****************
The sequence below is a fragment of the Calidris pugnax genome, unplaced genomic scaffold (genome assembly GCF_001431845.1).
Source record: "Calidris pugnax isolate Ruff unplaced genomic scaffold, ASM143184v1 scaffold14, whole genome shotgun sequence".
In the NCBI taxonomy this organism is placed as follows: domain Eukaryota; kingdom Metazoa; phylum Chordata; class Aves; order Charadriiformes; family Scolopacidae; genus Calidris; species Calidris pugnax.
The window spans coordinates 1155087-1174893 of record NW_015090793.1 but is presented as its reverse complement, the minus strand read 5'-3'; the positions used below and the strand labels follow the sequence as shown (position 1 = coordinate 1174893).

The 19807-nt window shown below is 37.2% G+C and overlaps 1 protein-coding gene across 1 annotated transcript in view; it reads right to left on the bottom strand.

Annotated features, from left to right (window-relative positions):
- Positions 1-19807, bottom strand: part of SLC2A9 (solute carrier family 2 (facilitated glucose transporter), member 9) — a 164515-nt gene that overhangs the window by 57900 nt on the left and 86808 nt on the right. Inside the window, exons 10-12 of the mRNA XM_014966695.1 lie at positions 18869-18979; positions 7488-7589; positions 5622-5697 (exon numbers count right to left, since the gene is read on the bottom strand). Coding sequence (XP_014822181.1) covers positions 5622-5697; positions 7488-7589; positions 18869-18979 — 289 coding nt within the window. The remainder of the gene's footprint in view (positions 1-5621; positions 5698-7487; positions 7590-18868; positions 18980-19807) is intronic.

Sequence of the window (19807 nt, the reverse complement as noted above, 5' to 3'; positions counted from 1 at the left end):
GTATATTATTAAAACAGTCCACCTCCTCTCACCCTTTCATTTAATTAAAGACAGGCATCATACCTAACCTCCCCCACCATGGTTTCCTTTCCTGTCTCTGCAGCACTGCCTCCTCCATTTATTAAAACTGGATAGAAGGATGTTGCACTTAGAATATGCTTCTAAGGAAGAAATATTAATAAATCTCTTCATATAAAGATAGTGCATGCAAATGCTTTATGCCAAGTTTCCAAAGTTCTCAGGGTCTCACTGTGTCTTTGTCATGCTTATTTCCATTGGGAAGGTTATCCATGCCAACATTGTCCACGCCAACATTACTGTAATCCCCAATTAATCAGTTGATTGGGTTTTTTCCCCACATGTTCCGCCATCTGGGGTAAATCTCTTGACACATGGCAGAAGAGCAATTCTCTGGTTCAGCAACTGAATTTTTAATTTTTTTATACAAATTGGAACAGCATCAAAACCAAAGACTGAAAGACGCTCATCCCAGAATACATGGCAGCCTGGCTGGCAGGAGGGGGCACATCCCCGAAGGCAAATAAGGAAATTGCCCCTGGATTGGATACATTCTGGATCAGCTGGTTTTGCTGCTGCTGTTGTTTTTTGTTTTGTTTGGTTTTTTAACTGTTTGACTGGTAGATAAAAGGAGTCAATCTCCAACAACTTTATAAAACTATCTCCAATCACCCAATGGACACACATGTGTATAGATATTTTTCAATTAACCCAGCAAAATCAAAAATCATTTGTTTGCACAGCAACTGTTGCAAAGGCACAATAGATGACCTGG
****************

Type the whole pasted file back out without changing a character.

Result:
The sequence below is a fragment of the Calidris pugnax genome, unplaced genomic scaffold (genome assembly GCF_001431845.1).
Source record: "Calidris pugnax isolate Ruff unplaced genomic scaffold, ASM143184v1 scaffold14, whole genome shotgun sequence".
In the NCBI taxonomy this organism is placed as follows: domain Eukaryota; kingdom Metazoa; phylum Chordata; class Aves; order Charadriiformes; family Scolopacidae; genus Calidris; species Calidris pugnax.
The window spans coordinates 1155087-1174893 of record NW_015090793.1 but is presented as its reverse complement, the minus strand read 5'-3'; the positions used below and the strand labels follow the sequence as shown (position 1 = coordinate 1174893).

The 19807-nt window shown below is 37.2% G+C and overlaps 1 protein-coding gene across 1 annotated transcript in view; it reads right to left on the bottom strand.

Annotated features, from left to right (window-relative positions):
- Positions 1-19807, bottom strand: part of SLC2A9 (solute carrier family 2 (facilitated glucose transporter), member 9) — a 164515-nt gene that overhangs the window by 57900 nt on the left and 86808 nt on the right. Inside the window, exons 10-12 of the mRNA XM_014966695.1 lie at positions 18869-18979; positions 7488-7589; positions 5622-5697 (exon numbers count right to left, since the gene is read on the bottom strand). Coding sequence (XP_014822181.1) covers positions 5622-5697; positions 7488-7589; positions 18869-18979 — 289 coding nt within the window. The remainder of the gene's footprint in view (positions 1-5621; positions 5698-7487; positions 7590-18868; positions 18980-19807) is intronic.

Sequence of the window (19807 nt, the reverse complement as noted above, 5' to 3'; positions counted from 1 at the left end):
GTATATTATTAAAACAGTCCACCTCCTCTCACCCTTTCATTTAATTAAAGACAGGCATCATACCTAACCTCCCCCACCATGGTTTCCTTTCCTGTCTCTGCAGCACTGCCTCCTCCATTTATTAAAACTGGATAGAAGGATGTTGCACTTAGAATATGCTTCTAAGGAAGAAATATTAATAAATCTCTTCATATAAAGATAGTGCATGCAAATGCTTTATGCCAAGTTTCCAAAGTTCTCAGGGTCTCACTGTGTCTTTGTCATGCTTATTTCCATTGGGAAGGTTATCCATGCCAACATTGTCCACGCCAACATTACTGTAATCCCCAATTAATCAGTTGATTGGGTTTTTTCCCCACATGTTCCGCCATCTGGGGTAAATCTCTTGACACATGGCAGAAGAGCAATTCTCTGGTTCAGCAACTGAATTTTTAATTTTTTTATACAAATTGGAACAGCATCAAAACCAAAGACTGAAAGACGCTCATCCCAGAATACATGGCAGCCTGGCTGGCAGGAGGGGGCACATCCCCGAAGGCAAATAAGGAAATTGCCCCTGGATTGGATACATTCTGGATCAGCTGGTTTTGCTGCTGCTGTTGTTTTTTGTTTTGTTTGGTTTTTTAACTGTTTGACTGGTAGATAAAAGGAGTCAATCTCCAACAACTTTATAAAACTATCTCCAATCACCCAATGGACACACATGTGTATAGATATTTTTCAATTAACCCAGCAAAATCAAAAATCATTTGTTTGCACAGCAACTGTTGCAAAGGCACAATAGATGACCTGG